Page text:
It is quite easy to find examples of movies that appeal tothis technology. In action films, wefind innumerous scenes where the main character has to break in a highsurveillance facility where access is given only through voice recognition, iris scanning,fingerprint match etc. A good way toillustrate how films recreate the difficulties and creativity required to tricksystems that use these technologies is this short episode from the last versionof Charlie’s Angels.
There is no doubt that biometrics is perceived as one of themost secure ways of controlling access. InMission Impossible III, when Agent Ethan Hung is assigned to a new mission, hisidentity is first validated with an eye scanner installed in a pair of sunglasses.
However there is one movie in particular that recreates howbiometrics technology can be used for other purposes beyond security. In Minority Report, Speilberg conceived aworld where personalized advertising is possible using this technology. Your tastes and consumer behaviours, based onyour historical buying patterns can be saved as data and later processed tohelp companies identify you as consumer target. In the movie there is a scene where JohnAnderton (Tom Cruise) walks into a mall, where he is recognized through irisscan by animated billboards encouraging him to buy some products. Follow this link to watch the scene in themall.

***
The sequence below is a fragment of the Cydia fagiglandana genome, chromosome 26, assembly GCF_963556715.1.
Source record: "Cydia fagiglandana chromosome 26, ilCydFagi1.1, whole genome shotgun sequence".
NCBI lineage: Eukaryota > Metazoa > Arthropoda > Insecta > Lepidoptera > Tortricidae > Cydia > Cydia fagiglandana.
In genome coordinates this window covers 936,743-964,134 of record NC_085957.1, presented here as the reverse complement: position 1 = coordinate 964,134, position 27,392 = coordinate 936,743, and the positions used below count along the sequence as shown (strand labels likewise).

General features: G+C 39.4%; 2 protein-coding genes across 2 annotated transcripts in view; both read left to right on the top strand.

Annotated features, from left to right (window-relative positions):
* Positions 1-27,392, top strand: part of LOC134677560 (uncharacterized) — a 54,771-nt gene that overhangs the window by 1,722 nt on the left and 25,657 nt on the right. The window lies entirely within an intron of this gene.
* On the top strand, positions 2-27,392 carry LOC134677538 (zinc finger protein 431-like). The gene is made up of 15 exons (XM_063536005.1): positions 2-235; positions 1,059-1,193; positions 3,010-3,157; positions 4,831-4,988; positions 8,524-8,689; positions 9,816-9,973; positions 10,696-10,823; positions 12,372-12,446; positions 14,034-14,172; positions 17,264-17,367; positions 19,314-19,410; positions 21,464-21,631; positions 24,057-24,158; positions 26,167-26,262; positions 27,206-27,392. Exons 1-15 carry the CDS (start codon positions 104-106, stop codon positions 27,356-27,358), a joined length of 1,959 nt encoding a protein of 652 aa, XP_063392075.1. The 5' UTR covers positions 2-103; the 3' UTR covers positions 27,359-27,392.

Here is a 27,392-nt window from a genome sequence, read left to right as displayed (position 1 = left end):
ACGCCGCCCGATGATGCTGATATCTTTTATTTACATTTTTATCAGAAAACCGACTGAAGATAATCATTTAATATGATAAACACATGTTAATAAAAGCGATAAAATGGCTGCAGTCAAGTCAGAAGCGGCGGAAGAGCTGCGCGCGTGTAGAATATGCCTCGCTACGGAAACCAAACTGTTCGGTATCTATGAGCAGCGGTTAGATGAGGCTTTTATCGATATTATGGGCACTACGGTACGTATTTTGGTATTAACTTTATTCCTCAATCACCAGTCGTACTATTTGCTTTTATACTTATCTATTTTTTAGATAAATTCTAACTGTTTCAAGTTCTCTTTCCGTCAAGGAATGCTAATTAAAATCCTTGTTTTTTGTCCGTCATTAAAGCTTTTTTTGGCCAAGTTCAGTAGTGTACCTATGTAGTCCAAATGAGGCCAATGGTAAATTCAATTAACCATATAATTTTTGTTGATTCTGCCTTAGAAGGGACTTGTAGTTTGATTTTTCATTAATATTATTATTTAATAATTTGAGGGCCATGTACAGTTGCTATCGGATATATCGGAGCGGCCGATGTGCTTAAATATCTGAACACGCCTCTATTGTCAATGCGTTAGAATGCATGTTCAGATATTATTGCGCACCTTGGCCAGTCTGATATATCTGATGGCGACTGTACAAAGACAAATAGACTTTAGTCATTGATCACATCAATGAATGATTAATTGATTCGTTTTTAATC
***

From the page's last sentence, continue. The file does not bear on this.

When we watch these futuristic movies, we cannot helpraising the same question from the previous post, are humans willing to give upon privacy for the sake of comfort and technology advances? Or is it no longer achoice, as "the rightof privacy is a diminishing commodity" which will soon be thrown"right out the window”
Ian Rothkerch. "Will the future really look like "Minority